Even with the addition of a diffusion-weighted MRI (DWI-MRI) sequence, PET/MRI offered only subpar sensitivity and positive predictive value in this clinical application, researchers in Germany found.
"The results are quite sobering," said lead author Dr. Benedikt Michael Schaarschmidt from the University of Düsseldorf. "We can surely state that PET/MRI cannot replace sentinel lymph node biopsy for N-staging in melanoma patients."
Lymph node metastases are quite common in patients undergoing treatment for melanoma, appearing in approximately 20% of all individuals with the disease.
"The latest guidelines demand sentinel lymph node biopsy as a method for N-staging," Schaarschmidt told ECR attendees. "But it is quite problematic because sentinel lymph node biopsy has a false-negative rate of close to 30% for all patients, and it is an invasive procedure. Therefore, we need a more reliable staging tool."
FDG-PET/CT has been used for various cancers; however, previous research has shown that it has very low sensitivity for lymph node metastases, especially in melanoma patients. Therefore, it has to be considered less reliable than sentinel lymph node biopsy.
In comparison, PET/MRI provides more detail than PET/CT, and it has high sensitivity for metastases. With MRI, clinicians can also include DWI in cancer-related protocols to enhance sensitivity with a high-resolution morphological image.
"So the question of the study was: Can integrated FDG-PET/MRI replace sentinel lymph node biopsy for lymph node staging in patients suffering from malignant melanoma?" Schaarschmidt said.
The study included 52 patients: 30 women and 22 men with a mean age of 50.5 years. All of the patients underwent lymphoscintigraphy and SPECT/CT prior to sentinel lymph node biopsy. Of the 136 resected lymph nodes, 87 could be identified on SPECT/CT.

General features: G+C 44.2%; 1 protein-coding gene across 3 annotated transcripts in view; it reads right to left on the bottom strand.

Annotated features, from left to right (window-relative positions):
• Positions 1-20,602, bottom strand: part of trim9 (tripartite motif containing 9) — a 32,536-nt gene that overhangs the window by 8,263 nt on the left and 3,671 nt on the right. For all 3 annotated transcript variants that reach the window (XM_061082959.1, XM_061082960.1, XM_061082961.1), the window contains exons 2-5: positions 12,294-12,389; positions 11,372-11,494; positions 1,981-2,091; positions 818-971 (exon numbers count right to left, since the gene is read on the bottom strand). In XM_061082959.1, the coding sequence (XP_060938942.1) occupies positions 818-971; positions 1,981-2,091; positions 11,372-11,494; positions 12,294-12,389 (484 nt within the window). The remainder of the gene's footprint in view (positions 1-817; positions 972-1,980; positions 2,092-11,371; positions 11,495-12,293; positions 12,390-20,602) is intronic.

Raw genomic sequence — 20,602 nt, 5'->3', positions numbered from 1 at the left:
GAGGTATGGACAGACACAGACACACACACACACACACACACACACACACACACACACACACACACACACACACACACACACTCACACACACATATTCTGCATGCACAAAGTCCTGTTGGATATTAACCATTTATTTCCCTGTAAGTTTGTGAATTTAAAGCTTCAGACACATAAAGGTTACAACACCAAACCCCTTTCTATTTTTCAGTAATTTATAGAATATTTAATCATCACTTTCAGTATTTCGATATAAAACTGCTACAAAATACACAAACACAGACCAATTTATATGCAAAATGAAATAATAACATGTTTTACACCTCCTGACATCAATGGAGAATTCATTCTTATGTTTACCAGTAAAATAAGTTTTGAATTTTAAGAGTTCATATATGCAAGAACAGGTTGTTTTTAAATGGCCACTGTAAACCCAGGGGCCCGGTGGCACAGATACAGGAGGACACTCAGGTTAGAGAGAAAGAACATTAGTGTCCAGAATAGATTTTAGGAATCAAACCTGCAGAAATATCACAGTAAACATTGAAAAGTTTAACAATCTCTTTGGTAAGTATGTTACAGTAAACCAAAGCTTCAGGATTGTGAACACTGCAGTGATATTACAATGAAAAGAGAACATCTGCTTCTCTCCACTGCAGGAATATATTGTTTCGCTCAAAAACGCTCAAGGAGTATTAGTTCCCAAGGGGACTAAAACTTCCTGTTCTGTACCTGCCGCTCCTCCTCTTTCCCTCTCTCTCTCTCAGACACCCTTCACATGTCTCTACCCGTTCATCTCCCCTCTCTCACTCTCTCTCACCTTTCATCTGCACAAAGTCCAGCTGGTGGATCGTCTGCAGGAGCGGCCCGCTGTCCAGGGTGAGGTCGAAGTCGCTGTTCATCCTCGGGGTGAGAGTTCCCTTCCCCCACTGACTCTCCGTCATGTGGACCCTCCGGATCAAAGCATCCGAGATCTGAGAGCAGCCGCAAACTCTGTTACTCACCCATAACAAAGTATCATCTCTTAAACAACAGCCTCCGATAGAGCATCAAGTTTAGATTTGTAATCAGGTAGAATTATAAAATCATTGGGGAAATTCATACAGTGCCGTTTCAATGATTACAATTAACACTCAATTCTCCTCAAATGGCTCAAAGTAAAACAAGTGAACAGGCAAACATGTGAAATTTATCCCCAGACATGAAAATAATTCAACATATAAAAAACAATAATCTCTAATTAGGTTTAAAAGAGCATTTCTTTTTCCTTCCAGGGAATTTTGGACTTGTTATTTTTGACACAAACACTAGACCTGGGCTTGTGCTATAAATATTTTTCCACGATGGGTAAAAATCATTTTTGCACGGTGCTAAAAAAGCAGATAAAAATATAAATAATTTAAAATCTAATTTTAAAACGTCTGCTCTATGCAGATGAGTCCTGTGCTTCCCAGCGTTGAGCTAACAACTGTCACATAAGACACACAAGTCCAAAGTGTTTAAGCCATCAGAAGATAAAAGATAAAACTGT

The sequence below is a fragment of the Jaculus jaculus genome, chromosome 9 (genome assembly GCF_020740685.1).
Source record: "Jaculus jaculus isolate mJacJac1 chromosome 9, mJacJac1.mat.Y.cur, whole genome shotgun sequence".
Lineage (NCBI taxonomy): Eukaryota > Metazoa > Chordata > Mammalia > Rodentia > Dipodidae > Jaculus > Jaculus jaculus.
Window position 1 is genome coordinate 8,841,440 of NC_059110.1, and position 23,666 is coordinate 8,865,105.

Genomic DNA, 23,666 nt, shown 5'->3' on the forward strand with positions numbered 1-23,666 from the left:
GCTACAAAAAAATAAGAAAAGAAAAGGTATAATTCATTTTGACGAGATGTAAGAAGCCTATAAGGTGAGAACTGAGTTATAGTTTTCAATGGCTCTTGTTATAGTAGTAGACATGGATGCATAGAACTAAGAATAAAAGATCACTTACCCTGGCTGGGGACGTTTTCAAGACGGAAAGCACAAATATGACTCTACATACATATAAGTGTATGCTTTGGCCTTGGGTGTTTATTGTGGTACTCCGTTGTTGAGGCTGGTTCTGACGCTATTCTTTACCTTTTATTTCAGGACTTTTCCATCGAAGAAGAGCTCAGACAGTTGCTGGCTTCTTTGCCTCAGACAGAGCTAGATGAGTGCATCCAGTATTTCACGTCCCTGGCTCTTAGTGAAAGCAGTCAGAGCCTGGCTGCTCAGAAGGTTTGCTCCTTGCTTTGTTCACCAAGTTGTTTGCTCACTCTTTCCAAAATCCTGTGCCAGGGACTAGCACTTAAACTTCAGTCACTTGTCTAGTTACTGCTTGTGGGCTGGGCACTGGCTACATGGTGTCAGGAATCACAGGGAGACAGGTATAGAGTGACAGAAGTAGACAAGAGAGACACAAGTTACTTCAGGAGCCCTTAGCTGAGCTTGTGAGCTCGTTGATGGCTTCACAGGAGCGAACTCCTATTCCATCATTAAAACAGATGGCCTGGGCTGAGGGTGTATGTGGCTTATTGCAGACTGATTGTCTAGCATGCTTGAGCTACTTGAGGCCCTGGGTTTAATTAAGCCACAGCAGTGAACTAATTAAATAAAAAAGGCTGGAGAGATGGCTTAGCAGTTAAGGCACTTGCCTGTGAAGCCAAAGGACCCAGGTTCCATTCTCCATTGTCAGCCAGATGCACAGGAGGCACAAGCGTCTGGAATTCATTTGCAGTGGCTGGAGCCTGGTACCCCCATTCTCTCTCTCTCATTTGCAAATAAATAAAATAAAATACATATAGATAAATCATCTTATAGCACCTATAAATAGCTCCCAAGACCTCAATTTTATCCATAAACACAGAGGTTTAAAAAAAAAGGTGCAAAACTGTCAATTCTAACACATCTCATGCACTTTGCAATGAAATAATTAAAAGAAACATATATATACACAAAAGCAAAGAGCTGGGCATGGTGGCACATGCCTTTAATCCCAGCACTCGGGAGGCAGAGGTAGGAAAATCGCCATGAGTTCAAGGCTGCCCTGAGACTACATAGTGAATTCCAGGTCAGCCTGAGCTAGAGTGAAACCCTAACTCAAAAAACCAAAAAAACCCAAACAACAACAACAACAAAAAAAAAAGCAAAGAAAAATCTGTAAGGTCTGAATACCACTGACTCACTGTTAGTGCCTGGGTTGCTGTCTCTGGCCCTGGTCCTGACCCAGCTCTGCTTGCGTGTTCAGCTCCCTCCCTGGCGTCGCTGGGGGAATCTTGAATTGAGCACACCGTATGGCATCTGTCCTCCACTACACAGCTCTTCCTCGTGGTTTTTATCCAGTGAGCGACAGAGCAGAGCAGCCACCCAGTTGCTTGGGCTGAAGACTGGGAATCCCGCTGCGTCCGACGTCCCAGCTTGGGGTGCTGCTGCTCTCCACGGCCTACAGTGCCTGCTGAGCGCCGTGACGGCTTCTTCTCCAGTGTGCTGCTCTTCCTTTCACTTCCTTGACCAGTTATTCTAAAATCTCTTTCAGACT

In all, 17 metastatic lymph nodes were detected by histopathology. Of those, four were smaller than 0.1 mm, seven were between 0.1 mm and 1 mm, and six were larger than 1 mm.
The researchers then correlated the sentinel lymph node results with those from PET/CT, PET/MRI, and PET/DWI-MRI.
Using the histopathological results as the reference standard, one radiologist and one nuclear medicine physician trained in hybrid imaging analyzed the imaging results. The pair rated the images on a five-point scale, with 1 designated as definitely benign and 5 as definitely malignant.
The PET/CT images were analyzed visually by looking at tracer uptake and quantitative standardized uptake values (SUVs), compared with the background uptake. The PET/MRI results were evaluated by tracer uptake and morphological features such as the shape of the lymph node, lymph node contour, and central necrosis, as well as DWI values in comparison to the background.
The researchers found that all three hybrid imaging modalities had poor sensitivity, positive predictive value (PPV), and negative predictive value (NPV). The addition of DWI to PET/MRI was not advantageous for sentinel lymph node metastases.
|Detection of lymph node metastases by modality
|PET/MRI with DWI
"For PET/CT, the results are just as bad as we would have expected them from previous literature, but PET/MRI did not do very well here," Schaarschmidt said. "The sensitivity is still very low and the positive predictive value and negative predictive value is too low to replace sentinel lymph node biopsy."
The poor performance of PET/MRI with DWI was due to contradictory information from PET and DWI, which reduced the number of true-positive findings. There also were two additional false positives with DWI, which further decreased the "already bad values of PET/MRI," he said.
There were no significant differences between benign and malignant lymph nodes based on tracer uptake, lymph node size, and morphology, according to the researchers.
"In conclusion, PET/MRI is not superior to PET/CT in lymph node metastases detection in patients suffering from malignant melanoma," Schaarschmidt concluded.
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